The U.S. removed a demand to restricts some Mexican imports, sources say
By Diego Flammini
Two of NAFTA’s member nations have made progress in their agricultural negotiations for a modernized trade agreement.
The United States has removed a demand related to Mexican imports.
In September, the Trump administration proposed limiting or banning seasonal imports of produce including strawberries, blueberries and tomatoes.
That proposal caused disagreements within America’s ag community.
Tomato producers in Florida supported this limit because Mexican products cut into their market share. But other farmers lobbied against the proposal, saying it could make trade with Mexico more difficult.
“There’s not a consensus view among growers in the U.S. on this issue,” Michael Camunez, CEO of Monarch Global Strategies and former assistant to the Commerce secretary, told McClatchy Friday.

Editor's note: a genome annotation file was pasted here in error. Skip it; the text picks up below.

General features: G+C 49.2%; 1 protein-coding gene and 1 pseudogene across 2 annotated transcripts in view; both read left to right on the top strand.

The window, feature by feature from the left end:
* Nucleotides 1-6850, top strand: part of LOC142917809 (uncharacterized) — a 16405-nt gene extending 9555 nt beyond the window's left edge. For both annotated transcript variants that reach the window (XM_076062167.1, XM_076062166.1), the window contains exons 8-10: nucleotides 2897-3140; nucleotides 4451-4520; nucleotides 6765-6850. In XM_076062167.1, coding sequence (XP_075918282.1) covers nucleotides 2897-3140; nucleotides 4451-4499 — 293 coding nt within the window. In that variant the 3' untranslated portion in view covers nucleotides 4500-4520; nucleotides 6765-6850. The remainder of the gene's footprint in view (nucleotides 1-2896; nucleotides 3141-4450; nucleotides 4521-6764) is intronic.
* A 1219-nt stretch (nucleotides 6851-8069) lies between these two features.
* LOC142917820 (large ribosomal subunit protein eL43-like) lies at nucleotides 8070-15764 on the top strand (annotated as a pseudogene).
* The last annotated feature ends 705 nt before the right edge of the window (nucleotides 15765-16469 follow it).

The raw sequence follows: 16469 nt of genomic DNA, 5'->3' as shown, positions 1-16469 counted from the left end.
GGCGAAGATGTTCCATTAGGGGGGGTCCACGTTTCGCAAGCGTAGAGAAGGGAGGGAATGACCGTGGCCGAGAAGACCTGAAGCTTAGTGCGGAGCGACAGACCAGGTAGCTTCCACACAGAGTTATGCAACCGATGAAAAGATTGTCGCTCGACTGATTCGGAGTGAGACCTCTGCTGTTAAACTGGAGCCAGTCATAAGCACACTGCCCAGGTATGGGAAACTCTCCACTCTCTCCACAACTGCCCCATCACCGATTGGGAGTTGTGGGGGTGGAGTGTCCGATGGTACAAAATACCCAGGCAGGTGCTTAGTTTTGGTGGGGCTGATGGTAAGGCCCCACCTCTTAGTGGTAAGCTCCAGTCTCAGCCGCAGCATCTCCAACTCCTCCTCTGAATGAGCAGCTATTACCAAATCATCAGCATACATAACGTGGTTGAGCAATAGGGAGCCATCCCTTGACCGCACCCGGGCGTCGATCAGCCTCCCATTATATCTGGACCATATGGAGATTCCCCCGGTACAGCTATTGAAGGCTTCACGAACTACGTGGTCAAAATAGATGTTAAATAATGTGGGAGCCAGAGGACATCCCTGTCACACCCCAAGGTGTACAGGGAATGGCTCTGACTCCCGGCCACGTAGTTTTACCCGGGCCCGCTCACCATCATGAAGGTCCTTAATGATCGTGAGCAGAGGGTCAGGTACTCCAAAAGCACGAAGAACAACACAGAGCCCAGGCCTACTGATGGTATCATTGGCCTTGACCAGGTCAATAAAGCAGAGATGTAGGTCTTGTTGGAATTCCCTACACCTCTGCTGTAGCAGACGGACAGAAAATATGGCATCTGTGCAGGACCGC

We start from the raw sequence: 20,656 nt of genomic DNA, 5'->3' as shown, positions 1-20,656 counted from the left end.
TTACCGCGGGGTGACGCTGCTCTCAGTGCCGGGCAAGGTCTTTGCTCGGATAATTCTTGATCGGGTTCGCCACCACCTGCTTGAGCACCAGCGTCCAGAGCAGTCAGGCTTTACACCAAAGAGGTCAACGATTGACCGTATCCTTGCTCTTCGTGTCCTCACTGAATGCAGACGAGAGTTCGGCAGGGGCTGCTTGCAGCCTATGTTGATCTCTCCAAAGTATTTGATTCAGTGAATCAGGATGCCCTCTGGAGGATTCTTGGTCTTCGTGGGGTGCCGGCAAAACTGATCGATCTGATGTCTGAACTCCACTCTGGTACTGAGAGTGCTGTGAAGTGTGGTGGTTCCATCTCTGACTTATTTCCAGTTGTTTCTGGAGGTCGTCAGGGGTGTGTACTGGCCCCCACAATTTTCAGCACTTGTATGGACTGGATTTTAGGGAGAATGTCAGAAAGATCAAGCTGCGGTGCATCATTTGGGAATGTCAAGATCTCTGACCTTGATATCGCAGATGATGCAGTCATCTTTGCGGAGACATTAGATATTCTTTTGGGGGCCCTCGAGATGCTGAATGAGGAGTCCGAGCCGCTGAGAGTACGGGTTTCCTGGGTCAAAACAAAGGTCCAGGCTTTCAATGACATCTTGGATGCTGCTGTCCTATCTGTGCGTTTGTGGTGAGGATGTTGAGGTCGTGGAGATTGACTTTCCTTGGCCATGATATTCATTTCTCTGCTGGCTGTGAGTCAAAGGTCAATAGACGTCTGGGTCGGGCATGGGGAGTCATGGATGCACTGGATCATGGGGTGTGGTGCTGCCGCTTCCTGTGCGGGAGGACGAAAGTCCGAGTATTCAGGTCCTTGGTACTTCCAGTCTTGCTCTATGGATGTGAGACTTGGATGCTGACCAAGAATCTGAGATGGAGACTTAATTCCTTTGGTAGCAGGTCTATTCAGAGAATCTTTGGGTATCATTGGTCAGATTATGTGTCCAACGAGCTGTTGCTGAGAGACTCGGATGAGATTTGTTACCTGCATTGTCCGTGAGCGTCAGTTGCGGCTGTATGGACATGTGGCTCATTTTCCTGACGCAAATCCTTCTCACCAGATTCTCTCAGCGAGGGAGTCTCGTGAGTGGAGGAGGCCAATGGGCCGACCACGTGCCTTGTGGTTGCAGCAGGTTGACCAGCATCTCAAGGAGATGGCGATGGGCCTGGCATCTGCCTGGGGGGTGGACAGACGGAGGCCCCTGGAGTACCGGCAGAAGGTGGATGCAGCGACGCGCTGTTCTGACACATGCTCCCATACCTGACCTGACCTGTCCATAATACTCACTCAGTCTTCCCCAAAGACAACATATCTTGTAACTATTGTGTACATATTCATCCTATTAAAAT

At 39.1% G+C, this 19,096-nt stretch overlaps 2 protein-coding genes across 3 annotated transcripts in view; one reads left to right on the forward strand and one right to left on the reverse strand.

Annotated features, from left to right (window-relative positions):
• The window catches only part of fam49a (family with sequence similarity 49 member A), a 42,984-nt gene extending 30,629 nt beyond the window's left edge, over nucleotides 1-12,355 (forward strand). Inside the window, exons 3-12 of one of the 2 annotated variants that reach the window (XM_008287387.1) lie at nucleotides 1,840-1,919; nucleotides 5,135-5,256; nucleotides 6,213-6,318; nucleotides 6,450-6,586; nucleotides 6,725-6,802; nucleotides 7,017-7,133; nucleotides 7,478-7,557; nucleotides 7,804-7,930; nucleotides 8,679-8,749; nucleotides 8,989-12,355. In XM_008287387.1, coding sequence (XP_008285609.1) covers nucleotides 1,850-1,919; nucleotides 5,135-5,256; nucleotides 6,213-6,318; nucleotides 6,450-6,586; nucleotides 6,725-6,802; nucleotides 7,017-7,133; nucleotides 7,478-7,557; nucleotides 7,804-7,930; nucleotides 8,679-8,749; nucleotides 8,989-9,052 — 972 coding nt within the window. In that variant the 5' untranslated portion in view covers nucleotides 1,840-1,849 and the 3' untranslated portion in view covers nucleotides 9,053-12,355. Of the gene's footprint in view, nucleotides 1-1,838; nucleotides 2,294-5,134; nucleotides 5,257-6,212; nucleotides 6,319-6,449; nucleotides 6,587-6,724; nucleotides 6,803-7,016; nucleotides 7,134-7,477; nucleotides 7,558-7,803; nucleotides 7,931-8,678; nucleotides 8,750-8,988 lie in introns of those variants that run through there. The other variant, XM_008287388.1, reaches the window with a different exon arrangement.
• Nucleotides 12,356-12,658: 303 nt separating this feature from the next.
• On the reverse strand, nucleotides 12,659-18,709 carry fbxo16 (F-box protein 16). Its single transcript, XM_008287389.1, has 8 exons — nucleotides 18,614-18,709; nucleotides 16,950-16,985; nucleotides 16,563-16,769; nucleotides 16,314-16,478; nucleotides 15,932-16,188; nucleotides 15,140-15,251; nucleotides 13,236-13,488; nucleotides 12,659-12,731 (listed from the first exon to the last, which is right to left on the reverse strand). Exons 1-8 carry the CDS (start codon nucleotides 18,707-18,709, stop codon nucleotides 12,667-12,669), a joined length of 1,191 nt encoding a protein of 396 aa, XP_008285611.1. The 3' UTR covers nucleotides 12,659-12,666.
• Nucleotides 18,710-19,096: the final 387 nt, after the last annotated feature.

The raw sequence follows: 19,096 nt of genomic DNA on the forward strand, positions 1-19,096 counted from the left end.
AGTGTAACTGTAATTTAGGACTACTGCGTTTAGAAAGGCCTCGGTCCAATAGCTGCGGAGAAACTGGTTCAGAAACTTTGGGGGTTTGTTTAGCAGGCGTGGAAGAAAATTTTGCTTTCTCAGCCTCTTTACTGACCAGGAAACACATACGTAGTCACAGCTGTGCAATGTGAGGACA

Information from those close to the negotiating table suggest the U.S. has eased up on that item.
“Our U.S. counterparts tell us that … the United States has decided to withdraw (the proposal) from the table,” Mario Andrade, vice president of foreign trade for Mexico’s National Agricultural Council, told Reuters yesterday.
This advance in negotiations with Mexico could put pressure on Canada to soften its stance on some issues, including agriculture.
Canada has not participated in face-to-face discussions with its NAFTA partners in recent weeks.
On Thursday, the one-year anniversary of reopening NAFTA, President Trump criticized Canada’s dairy import “tariffs of 275 per cent,” CBC reported.
“But we’re taking care of that situation pretty easily,” he said.